Restaurant Changes Amidst COVID-19
COVID-19, or the corona virus, has become an international pandemic, causing health concerns for the American public in every single state. This has resulted in sweeping changes in consumer habits, especially for our industry: the restaurant industry.
CEO & Co-Founder, Ordermark
VP Sales & Marketing RSPA
COO Custom Business Solutions
Q: Some restaurants are keeping their doors open, but with very reduced staff. Does this work? Is this something that is sustainable?
Alex Canter: I think the longer that this lasts, the harder it will be to make that sustainable. There are some restaurants that were already far-advanced when it comes to understanding their delivery flow and food prep and what was needed for their staff.
For those that already had a good understanding of their delivery flow, it’s a lot easier to in hyperspeed make that shift to the Skeleton Crew that can support it. But for a lot of restaurants, it’s a very hard thing to figure out fast. It takes a lot of trial and error and experimentation, especially for restaurants that have large seating capacities.
They have a lot of fixed costs, like rent and food costs, so you need enough volume to sustain it and, therefore plugging into all of the different revenue streams that are available is more important than ever right now. There are restaurants who are doing a great job surviving and can stay in this mode for an extended period of time, especially as delivery volume has surged over the last month in some markets upwards of 60%. The good news is: more orders are happening on these delivery and take out apps. But if that was ten percent of your total revenue before, and now it’s 20 or 30 percent, you’re still operating at a massive loss compared to before COVID.
Q: What do you think is the most important piece of technology to have in place right now for restaurant staff?
Jim Roddy: I think there are the fundamentals of having a transaction system, a point-of-sale system, that you can capture your sales, and having a POS system that’s open to innovate.
The amount of innovation that restaurants have gone through in these last eight weeks rivals any in my 25 years in the industry, and it has been nothing short of remarkable.
Having a point of sale system is hugely beneficial, and having a partnership with your provider to ask questions and say “How can I do the things that make it safe, make it easier for my consumers, make it easier for my guests?”.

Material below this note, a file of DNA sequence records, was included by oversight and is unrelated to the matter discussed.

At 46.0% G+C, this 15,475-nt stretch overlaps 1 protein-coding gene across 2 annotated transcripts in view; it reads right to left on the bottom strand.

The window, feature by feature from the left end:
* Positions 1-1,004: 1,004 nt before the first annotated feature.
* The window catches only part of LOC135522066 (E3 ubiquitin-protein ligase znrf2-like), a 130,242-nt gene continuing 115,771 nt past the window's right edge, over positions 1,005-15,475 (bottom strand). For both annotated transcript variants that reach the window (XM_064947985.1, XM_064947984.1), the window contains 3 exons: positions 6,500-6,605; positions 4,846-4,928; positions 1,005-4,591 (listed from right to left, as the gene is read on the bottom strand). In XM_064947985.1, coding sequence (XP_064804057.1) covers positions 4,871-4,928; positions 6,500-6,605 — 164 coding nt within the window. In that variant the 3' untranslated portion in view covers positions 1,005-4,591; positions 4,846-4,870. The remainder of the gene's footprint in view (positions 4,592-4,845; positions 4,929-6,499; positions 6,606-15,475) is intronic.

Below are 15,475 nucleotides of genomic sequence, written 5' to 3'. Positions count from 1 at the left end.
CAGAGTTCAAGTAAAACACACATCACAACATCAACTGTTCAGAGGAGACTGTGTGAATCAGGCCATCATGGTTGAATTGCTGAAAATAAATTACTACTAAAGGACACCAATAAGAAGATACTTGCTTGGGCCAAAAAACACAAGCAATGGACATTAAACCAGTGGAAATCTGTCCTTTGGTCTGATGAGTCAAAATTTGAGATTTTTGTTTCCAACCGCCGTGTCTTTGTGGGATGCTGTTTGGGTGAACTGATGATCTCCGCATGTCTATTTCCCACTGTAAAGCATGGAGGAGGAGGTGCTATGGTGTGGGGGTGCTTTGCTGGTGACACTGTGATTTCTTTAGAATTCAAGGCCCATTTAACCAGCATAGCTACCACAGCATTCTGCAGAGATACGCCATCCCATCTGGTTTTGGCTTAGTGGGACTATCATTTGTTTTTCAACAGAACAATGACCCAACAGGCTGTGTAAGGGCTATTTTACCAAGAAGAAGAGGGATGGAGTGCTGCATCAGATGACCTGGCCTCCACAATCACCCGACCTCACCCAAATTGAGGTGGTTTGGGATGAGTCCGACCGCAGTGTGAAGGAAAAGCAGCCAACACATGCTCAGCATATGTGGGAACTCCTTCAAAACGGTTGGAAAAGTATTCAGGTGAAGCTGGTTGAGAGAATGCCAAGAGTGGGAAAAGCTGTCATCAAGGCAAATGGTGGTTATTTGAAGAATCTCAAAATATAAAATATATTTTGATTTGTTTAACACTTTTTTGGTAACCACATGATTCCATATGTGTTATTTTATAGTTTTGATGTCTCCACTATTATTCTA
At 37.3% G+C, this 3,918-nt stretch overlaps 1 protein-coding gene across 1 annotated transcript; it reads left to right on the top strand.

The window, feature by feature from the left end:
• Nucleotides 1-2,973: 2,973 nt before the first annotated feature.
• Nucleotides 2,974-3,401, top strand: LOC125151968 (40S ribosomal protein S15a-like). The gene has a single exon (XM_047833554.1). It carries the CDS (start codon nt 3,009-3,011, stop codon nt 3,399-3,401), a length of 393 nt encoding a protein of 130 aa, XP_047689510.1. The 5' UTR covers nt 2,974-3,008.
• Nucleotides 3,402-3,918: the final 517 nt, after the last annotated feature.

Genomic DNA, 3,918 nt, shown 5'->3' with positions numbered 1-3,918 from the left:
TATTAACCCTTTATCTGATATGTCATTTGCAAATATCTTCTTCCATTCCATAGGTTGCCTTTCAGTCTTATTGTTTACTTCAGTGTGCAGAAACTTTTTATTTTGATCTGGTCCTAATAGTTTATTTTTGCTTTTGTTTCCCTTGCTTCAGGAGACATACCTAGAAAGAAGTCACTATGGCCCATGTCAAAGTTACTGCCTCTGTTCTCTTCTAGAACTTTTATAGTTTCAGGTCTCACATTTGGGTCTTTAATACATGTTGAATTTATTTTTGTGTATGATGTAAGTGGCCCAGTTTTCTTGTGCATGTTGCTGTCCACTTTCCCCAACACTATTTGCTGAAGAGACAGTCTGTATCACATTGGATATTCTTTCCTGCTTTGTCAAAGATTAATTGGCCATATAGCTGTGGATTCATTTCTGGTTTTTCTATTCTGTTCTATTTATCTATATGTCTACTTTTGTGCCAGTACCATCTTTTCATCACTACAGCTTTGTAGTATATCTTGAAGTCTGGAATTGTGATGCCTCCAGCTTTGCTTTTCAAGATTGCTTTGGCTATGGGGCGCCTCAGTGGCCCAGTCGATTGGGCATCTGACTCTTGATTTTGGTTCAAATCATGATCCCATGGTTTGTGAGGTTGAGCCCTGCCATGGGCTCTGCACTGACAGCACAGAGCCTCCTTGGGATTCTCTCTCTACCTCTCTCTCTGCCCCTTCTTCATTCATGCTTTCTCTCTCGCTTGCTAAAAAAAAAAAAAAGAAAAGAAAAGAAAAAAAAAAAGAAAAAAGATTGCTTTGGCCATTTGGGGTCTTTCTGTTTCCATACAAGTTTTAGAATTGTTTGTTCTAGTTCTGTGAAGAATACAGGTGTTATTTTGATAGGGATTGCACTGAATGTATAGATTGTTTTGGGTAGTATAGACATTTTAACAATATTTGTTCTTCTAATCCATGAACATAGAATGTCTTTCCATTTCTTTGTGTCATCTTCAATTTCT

[Sales/order] volumes have changed from day to day. Normally, everything used to be a Saturday Sunday. Now, it might be a Tuesday night that’s your busiest night. So how do you staff for that? How do you prepare for that? How do you do food prep for that?
Without the transactional data to know this information, as time goes on, it becomes almost impossible to predict what your staffing levels need to look like, what your food preparation needs to look like.
Having an integrated Point of Sale solution that allows you to see that transactional data, which you get to interact with is paramount today. You can add on the Labor Management systems and The Delivery Systems and the third-party Integrations and all of those different things that we’ve been talking about thus far.
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Q: Hindsight is always 20/20 and when we look back: what piece of technology do you think could have really helped restaurants during this time had it been in place before COVID hit?
Jeremy Julian: A solution like Ordermark that allows you to pull orders in and helps with onboarding these different platforms. Having the ability to onboard these platforms easily and quickly and get them through to your standard systems. You have to have that online presence.
So many guests are ordering from their mobile device or ordering from their tablet or ordering from their PC and without having that, you lose out on a significant portion of the population that is not going to call your restaurant to order. That will probably be the biggest thing that people are kicking themselves on the backside: that they didn’t implement it 8, 10, 12 weeks ago prior to this. If they had an online presence, they would have been able to be online to serve those customers.
The biggest piece that I found when talking to our clients is that they don’t have an online presence. The ones that do are finding success:Dominoes and Wingstop sales are up significantly and they’re killing it because they were digital-first companies that then transitioned. Their stock and their sales are through the roof, whereas those people that didn’t have it are dying.